Stretching towards Büyükdere on one end and towards Yeniköy on the other, Tarabya Cove is filled with adjacent, centuries-old houses that seem to compete with each other in elegance. Some have colorful stories while others have mysterious or dramatic backgrounds. The German Consulate’s beautiful German Embassy Summer Residence, and Huber Mansion, which mesmerizes with its magnificence and nature, take me to the Ottoman period while Kalender Mansion, said to have been named after a dervish lodge, displays the intricacies of Ottoman architecture. While the Grand Tarabya, one of the district's symbols, whispers to us the lesser-known aspects of Istanbul’s colorful and tolerant social life since the 1900s, the old Italian Consulate’s summer mansion tells us how it was presented as a wedding gift to Montenegro Princess Elena. The summer residence of the French Consulate continues to bring salutations from Napoléon Bonaparte. I take a break from my seaside stroll for a cup of coffee at the Grand Tarabya, one of the most stylish hotels in Istanbul. Under the bright sun on the terrace, I am sipping delicious Turkish coffee and watching others enjoy their Sunday breakfasts. I gaze at the humble marina of Tarabya Cove that stretches before me and is filled with boats of all sizes swaying in the wind as if they are dancing to the hotel's music. Their dance and reflections on the water look like a work of marbling, a painting! My eyes fixed on this artistic festival of boats, I delve into the depths of history and think about the story of the hotel. Known as Tarabya Tokatlıyan Hotel in the early 1900s, it was severely damaged by a fire in 1954. Back then, while designing the Grand Tarabya Hotel could architect Kadri Erdoğan imagine that this hotel and its terrace would one day become one of the most pleasant locations in Istanbul or that it would preserve its global reputation for so long? My inner voice tells me this must be the meaning of timeless heritage that touches everyone’s hearts. I sip my coffee and check the full moon dates on my mobile phone because watching the moonlight’s dance with the waves in Tarabya as it is rising from the hills of Beykoz on the Anatolian side is an experience not to be missed in Istanbul.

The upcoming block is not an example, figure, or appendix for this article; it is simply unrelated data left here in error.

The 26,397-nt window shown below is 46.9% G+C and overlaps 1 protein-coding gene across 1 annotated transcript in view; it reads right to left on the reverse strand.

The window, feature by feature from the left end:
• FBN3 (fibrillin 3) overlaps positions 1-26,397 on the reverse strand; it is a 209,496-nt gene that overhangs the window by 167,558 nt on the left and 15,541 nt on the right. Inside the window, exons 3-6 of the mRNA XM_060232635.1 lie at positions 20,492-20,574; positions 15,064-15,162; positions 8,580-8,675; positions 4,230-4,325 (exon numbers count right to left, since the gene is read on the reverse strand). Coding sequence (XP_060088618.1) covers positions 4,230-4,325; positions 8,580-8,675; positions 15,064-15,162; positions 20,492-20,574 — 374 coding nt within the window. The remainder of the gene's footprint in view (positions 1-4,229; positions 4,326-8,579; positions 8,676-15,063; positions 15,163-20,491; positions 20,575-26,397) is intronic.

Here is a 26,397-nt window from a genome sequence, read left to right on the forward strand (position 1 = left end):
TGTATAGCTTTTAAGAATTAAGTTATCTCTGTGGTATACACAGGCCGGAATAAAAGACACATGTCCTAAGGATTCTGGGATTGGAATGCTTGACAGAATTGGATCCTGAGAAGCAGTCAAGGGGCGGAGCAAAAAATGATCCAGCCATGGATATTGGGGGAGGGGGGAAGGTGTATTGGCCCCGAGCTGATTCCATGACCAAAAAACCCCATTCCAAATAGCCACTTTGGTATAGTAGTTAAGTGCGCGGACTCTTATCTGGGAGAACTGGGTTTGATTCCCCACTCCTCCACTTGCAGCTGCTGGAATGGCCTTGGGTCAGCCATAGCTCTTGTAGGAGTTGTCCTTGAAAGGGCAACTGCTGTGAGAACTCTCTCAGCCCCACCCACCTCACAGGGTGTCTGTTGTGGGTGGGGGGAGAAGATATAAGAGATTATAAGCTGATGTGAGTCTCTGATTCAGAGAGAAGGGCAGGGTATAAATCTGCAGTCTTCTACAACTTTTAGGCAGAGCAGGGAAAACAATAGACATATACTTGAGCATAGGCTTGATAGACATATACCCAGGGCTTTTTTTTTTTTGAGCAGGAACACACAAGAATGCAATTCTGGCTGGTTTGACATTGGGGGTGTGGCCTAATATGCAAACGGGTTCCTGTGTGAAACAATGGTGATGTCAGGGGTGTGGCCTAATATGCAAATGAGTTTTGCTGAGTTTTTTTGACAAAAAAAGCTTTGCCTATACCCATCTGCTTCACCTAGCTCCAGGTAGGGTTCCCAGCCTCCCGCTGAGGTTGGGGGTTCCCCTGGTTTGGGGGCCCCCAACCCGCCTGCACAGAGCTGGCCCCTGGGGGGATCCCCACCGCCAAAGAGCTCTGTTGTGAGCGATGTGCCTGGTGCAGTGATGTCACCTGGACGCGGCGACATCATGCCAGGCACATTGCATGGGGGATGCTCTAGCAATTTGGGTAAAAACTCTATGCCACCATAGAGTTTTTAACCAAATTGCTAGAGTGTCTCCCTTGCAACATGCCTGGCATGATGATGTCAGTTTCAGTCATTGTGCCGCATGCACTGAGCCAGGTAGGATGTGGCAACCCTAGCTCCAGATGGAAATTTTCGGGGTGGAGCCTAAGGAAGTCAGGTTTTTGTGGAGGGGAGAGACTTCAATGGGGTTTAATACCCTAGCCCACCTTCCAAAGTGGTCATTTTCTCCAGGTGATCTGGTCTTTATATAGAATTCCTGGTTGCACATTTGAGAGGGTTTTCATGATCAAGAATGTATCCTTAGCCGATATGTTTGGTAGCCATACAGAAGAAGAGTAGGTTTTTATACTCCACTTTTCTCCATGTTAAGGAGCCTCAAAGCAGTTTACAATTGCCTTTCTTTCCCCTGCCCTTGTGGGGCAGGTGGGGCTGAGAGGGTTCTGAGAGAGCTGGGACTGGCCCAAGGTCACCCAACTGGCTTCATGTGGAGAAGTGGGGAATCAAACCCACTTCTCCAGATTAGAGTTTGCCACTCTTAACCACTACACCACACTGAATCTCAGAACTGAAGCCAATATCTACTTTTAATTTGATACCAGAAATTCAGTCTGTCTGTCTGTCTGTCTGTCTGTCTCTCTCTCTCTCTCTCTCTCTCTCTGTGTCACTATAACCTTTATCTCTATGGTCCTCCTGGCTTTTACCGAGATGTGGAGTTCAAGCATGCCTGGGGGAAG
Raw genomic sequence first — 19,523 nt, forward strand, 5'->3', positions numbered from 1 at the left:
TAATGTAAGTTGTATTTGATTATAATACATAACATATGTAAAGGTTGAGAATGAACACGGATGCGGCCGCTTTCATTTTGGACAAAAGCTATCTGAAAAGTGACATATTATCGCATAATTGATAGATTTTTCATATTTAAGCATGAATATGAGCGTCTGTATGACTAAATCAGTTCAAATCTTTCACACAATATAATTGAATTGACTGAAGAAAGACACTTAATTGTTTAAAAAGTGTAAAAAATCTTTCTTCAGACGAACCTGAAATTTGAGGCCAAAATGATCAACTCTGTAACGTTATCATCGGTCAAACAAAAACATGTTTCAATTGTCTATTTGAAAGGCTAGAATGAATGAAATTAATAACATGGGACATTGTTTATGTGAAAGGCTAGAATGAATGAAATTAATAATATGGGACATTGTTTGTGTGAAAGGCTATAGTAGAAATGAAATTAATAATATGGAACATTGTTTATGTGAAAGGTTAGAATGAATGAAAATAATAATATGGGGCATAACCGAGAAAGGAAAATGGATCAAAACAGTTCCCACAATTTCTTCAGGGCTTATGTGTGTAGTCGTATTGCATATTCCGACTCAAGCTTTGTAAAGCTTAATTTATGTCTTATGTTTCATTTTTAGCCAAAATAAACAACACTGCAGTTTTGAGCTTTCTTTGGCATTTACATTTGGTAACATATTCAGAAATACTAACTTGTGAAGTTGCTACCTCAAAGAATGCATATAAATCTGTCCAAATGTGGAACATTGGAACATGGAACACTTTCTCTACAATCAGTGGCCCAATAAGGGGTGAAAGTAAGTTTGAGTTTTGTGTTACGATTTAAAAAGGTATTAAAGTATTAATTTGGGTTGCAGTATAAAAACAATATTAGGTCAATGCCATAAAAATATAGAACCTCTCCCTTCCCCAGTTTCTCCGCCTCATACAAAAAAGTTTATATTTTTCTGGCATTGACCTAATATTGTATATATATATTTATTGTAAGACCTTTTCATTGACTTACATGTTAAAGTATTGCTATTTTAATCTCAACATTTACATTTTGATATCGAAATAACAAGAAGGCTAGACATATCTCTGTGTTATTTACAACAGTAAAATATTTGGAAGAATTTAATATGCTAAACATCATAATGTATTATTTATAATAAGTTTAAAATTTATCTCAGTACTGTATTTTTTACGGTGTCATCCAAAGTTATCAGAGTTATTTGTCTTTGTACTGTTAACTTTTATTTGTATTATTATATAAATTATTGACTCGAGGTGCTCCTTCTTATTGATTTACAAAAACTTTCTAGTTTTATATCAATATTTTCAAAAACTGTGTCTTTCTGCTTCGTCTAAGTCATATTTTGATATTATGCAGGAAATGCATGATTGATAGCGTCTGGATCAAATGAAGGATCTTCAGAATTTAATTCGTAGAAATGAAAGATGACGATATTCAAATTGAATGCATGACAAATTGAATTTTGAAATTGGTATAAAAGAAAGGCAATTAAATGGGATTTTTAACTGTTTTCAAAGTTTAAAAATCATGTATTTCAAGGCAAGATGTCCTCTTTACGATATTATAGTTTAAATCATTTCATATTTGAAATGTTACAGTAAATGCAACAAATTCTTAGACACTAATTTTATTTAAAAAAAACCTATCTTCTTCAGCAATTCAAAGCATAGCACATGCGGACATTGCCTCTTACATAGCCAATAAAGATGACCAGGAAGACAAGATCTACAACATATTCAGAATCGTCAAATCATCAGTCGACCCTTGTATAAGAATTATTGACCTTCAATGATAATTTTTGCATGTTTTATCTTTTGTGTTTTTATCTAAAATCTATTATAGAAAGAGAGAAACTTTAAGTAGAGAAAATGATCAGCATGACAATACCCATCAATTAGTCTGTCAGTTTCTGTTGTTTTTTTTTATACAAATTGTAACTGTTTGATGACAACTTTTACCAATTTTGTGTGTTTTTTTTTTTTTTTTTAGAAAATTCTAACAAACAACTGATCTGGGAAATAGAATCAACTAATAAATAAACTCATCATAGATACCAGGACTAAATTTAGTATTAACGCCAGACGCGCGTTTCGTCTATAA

After finishing my coffee, I head for the slopes of Tarabya. I pass by the small teahouses under a canopy of trees and gardens that host weddings to visit a very special place -Ural Ataman Classic Car Museum. At the heart of Ataman’s passion for cars, which encouraged him to open this museum between 1920 and 1970, lie his childhood days when he sat in the driver’s seat of his father’s car. The highlight of the museum is arguably the family’s first car, a 1937 model. Examining these vintage cars and the collection of toy cars remind me of my own childhood. It’s time to bid farewell to the collection and the district. I feel Tarabya, one of the loveliest districts in Istanbul, puts a sweet kiss on my cheek as I leave.